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How new California bill could help trafficking victims struggling to find jobs

Survivors of sex and human trafficking join law enforcement in urging Gov. Newsom to sign a bill that would erase victims’ nonviolent criminal records faster.

SACRAMENTO, Calif. — When Arien Garcia first escaped from life as a victim of human sex trafficking, she struggled to find a job anywhere in Fresno.

Her nonviolent criminal record always pushed her job applications to the bottom of the pile. She said she applied to “every McDonald’s and Taco Bell in Fresno and in Clovis” and even went in for an interview at a local Subway on Christmas Eve.

“I was beyond determined to have something else that didn’t define me as my past, and I was denied each and every single time,” said Garcia. “It was so frustrating.”

But now, survivors like Garcia could get help clearing away old nonviolent convictions under a proposed state law with broad support among local leaders.

Garcia on Tuesday gathered with Fresno Mayor Jerry Dyer, Assemblyman Jim Patterson, Police Chief Paco Balderrama, and a human trafficking support group, Breaking the Chains, to urge Gov. Gavin Newsom to sign AB 262 into law.

The bill, introduced in the Legislature by Patterson, would help expedite clearing the nonviolent criminal records of human trafficking victims. It also would eliminate the requirement to pay fees before a court hearing.

Credit: Photo by Craig Kohlruss, Fresno Bee for CalMatters
Arien Pauls, who for years was a victim of human trafficking, looks out her window of her home in Fresno on Saturday, Nov. 11, 2017. Pauls now helps other victims of human trafficking.

Looking for work as a survivor

Today, Garcia is a youth program manager with the Central Valley Justice Coalition. But the road to employment was not easy.

Under AB 262, survivors would have their records purged with local law enforcement and the state Justice Department within 90 days of a judge’s order, rather than the current wait time that can take up to a year.

For a survivor unable to pass a background check to get a job, one year is too long, supporters said.

Garcia is one of the estimated 27 million victims of human trafficking worldwide, according to the Central Valley Justice Coalition. From 2010-2018, over 700 victims have been identified and rescued, according to Central Valley Against Human Trafficking.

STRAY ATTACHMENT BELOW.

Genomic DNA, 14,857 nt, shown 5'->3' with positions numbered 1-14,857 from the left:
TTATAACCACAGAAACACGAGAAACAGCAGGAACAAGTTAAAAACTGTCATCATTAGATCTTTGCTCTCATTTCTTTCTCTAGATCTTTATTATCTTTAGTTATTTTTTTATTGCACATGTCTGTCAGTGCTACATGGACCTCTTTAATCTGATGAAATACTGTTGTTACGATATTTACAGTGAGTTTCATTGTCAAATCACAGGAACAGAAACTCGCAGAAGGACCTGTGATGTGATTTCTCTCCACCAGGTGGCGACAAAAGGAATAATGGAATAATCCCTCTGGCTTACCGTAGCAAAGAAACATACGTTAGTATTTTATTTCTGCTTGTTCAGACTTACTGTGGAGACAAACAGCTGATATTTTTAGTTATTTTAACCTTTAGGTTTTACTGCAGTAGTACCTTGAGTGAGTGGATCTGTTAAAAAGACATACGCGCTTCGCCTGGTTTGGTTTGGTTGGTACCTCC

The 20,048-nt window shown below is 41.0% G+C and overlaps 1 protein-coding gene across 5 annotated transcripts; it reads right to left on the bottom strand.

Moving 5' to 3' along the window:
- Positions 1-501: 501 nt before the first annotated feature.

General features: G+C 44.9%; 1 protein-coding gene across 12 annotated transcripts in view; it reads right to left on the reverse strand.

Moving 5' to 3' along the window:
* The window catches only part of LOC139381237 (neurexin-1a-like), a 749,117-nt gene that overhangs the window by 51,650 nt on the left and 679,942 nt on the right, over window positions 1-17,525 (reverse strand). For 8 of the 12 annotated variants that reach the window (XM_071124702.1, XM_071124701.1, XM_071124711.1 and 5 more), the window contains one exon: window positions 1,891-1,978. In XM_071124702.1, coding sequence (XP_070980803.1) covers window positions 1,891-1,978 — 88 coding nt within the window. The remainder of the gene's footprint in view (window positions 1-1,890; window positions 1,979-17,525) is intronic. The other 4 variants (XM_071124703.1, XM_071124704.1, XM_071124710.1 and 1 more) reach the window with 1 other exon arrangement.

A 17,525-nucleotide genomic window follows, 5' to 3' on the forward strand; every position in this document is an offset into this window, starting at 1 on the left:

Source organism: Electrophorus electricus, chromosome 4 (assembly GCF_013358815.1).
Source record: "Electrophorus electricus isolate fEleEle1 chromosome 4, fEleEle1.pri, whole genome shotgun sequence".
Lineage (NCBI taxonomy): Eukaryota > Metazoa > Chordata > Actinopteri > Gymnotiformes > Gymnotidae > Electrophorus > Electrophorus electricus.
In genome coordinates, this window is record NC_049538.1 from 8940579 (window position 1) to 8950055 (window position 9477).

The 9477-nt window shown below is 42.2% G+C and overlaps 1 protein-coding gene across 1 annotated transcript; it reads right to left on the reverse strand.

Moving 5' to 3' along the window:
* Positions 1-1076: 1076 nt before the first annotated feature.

So far this year Fresno police have investigated 52 human trafficking cases, which have led to the arrests of 20 human traffickers and the release of 59 trafficked victims, Balderrama said.

Dyer acknowledged that under his tenure as the former police chief, the department “got it wrong” and treated the trafficked woman as suspects rather than as victims.

The department changed its approach after investigators wiretapped a local gang that trafficked women and learned of the conditions the victims were subject to.

“Some of these young women would love to go into a school and volunteer because they have children, but their past prohibits them from doing it,” said Dyer. “So today, I urge the governor to sign this bill.”

Allowing survivors to move on

Support groups and local leaders say the state law would have a huge impact on the day-to-day lives of survivors of human and sex trafficking.

Dominique Brown turned to Breaking the Chains when she wanted to get out of her former life as a trafficked sex worker, but her pending court charges made it hard for her to lead a normal life.

She said she couldn’t volunteer in her daughter’s classroom or go on field trips because of her criminal record. Her daughter is now 10 and she has a baby boy on the way.

Brown said the ability to expedite the process to expunge victims’ records would help victims move forward with their lives.

“Being able to volunteer at your daughter’s or kids’ school — that’s huge for me, I really wanted that,” said the survivor advocate.

Patterson said he is confident that Newsom will sign the bill, “but we did want to take this moment to celebrate how far we have come.”

Garcia said she thinks the bill will have ripple effects in improving the community, strengthening the workforce and ultimately giving hope to former victims. “This is a long time coming.”

Melissa Montalvo is a reporter with The Fresno Bee and a Report for America corps member. This article is part of The California Divide, a collaboration among newsrooms examining income inequity and economic survival in California.